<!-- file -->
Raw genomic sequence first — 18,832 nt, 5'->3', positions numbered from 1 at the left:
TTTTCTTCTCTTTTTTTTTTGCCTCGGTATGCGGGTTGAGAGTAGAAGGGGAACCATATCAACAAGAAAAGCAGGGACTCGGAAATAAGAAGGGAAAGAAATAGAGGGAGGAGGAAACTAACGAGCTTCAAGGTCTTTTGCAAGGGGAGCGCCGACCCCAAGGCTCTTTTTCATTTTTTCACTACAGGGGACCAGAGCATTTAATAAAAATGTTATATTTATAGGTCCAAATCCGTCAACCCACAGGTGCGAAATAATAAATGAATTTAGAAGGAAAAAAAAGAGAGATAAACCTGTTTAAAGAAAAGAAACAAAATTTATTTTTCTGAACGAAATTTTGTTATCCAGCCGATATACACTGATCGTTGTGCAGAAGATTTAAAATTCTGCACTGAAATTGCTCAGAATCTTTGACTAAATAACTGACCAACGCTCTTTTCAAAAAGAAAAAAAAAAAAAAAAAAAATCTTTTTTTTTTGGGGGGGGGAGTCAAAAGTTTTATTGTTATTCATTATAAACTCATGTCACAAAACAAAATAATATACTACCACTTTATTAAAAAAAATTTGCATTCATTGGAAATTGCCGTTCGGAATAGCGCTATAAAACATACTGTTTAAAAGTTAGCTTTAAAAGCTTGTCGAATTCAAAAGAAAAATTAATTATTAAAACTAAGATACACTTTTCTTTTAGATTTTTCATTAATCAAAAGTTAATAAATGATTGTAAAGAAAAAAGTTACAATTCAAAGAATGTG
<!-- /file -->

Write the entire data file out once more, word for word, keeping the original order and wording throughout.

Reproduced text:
Raw genomic sequence first — 18,832 nt, 5'->3', positions numbered from 1 at the left:
TTTTCTTCTCTTTTTTTTTTGCCTCGGTATGCGGGTTGAGAGTAGAAGGGGAACCATATCAACAAGAAAAGCAGGGACTCGGAAATAAGAAGGGAAAGAAATAGAGGGAGGAGGAAACTAACGAGCTTCAAGGTCTTTTGCAAGGGGAGCGCCGACCCCAAGGCTCTTTTTCATTTTTTCACTACAGGGGACCAGAGCATTTAATAAAAATGTTATATTTATAGGTCCAAATCCGTCAACCCACAGGTGCGAAATAATAAATGAATTTAGAAGGAAAAAAAAGAGAGATAAACCTGTTTAAAGAAAAGAAACAAAATTTATTTTTCTGAACGAAATTTTGTTATCCAGCCGATATACACTGATCGTTGTGCAGAAGATTTAAAATTCTGCACTGAAATTGCTCAGAATCTTTGACTAAATAACTGACCAACGCTCTTTTCAAAAAGAAAAAAAAAAAAAAAAAAAATCTTTTTTTTTTGGGGGGGGGAGTCAAAAGTTTTATTGTTATTCATTATAAACTCATGTCACAAAACAAAATAATATACTACCACTTTATTAAAAAAAATTTGCATTCATTGGAAATTGCCGTTCGGAATAGCGCTATAAAACATACTGTTTAAAAGTTAGCTTTAAAAGCTTGTCGAATTCAAAAGAAAAATTAATTATTAAAACTAAGATACACTTTTCTTTTAGATTTTTCATTAATCAAAAGTTAATAAATGATTGTAAAGAAAAAAGTTACAATTCAAAGAATGTG